Like broadcasters throughout the battleground state of Ohio, stations in Toledo enjoyed a windfall in political-ad money from this year's midterm election. But retail advertising, undimmed by the depressed auto industry, has been remarkably strong, spurring brisk business and tough competition in Nielsen's No. 71 market.
Thanks to a number of statewide elections and issues on the ballot, “the political was just out of control,” says Linda Blackburn, general sales manager at Raycom-owned CBS affiliate WTOL. After a rough 2005, in which the market's stations collected $50.3 million in gross revenue, according to BIA Financial, this year, it “has been very healthy,” Blackburn says, “[even] without political.”
“It is surprising—in this area of the country, what with the auto industry,” says Rick Lipps, general manager of NBC affiliate WNWO (recently acquired from Raycom by Barrington Broadcasting). “But they're selling cars, we're selling advertising, and the market is up.
“Of course, I'm not going to make my bonus on automobile advertising,” he adds, “but it has been that way for several years now.”
Along with LIN Television's Fox affiliate WUPW, the third-place WNWO has trailed WTOL and ABC-owned WTVG in fierce news competition, particularly in mornings.
WTVG, the longtime news leader between 5 and 7 a.m., fell behind WTOL in total viewers in February but bounced back in May and July. “We've really been focusing on—and have been for quite a while—breaking news, weather, traffic and school closings,” says WTVG News Director Brian Trauring.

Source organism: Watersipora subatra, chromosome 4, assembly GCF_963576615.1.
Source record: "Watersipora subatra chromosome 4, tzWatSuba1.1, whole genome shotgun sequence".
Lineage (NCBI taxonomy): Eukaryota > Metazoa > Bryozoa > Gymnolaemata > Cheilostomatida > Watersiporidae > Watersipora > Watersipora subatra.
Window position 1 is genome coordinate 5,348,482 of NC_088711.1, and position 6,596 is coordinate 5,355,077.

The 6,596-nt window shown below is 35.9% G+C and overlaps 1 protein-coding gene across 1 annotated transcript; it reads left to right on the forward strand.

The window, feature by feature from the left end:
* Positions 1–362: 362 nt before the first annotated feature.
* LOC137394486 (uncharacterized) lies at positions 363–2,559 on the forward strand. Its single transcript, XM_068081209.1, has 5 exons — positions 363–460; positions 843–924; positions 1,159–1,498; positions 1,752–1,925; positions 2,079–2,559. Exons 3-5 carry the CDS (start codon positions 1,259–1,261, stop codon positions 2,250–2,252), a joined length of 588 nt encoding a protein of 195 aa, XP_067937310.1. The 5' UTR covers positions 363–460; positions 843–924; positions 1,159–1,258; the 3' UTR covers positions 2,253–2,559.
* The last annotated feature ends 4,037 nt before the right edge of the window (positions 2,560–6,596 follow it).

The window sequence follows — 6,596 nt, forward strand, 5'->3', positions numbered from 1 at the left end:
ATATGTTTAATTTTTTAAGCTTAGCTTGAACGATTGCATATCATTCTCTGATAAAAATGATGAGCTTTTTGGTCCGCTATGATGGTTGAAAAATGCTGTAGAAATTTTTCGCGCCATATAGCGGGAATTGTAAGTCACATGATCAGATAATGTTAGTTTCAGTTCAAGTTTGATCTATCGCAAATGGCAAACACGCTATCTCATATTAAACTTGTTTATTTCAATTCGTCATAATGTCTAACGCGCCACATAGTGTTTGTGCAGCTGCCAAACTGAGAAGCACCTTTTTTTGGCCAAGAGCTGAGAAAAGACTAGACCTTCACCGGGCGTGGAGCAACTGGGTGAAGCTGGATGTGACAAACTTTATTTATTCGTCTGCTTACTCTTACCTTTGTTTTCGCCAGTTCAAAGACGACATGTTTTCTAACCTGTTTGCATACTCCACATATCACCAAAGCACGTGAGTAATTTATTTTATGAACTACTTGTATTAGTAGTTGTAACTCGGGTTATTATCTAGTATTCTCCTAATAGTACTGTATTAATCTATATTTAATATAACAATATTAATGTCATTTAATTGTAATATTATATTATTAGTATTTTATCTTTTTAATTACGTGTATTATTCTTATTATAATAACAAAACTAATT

And while WTOL has pulled ahead intermittently in total viewers, WTVG leads in the 25-54 news demo in three of five newscasts. In response, WTOL has “really worked on increasing the sense of urgency and the pacing in our newscasts,” says News Director Mitch Jacob.
With November sweeps just concluded, broadcasters in Toledo—a diary market—eagerly await the results. Midway through the sweeps period, WNWO promoted morning anchor Shenikwa Stratford to an evening anchor slot. “Very local news leadership is a big part of [Barrington's] plan,” says Lipps. “We're not No. 1 or 2, so we have to try harder.”
WTOL recently brought in a new morning anchor, Brad Harvey from WEWS Cleveland. The station also just finished a new weather center and has experimented in the past month with posting breaking-news alerts onto electronic billboards (owned by Lamar Advertising) in neighboring Lucas and Wood counties. When legendary University of Michigan football coach Bo Schembechler died Nov. 17, says WTOL's Jacob, “we had a board up on the digital boards with the news in less than 10 minutes.”
WTOL is also one of several stations that invested significantly in their Websites this year. “Our unique page views are up considerably year-to-year,” says Jacob. “We really push breaking-news alerts and streaming videos. When anything breaks, we get the crawl going on the air, the videos on the Website.”
On Election Night, WTVG ran continuous coverage on both its digital station and its online component, occasionally breaking into the broadcast as well.
“We were the only ones in Toledo who did that,” says Trauring. “It is very exciting to have the ability to try and do these things. It's like the pioneering spirit when broadcast was born. Now we're trying to figure out how to harness it.”
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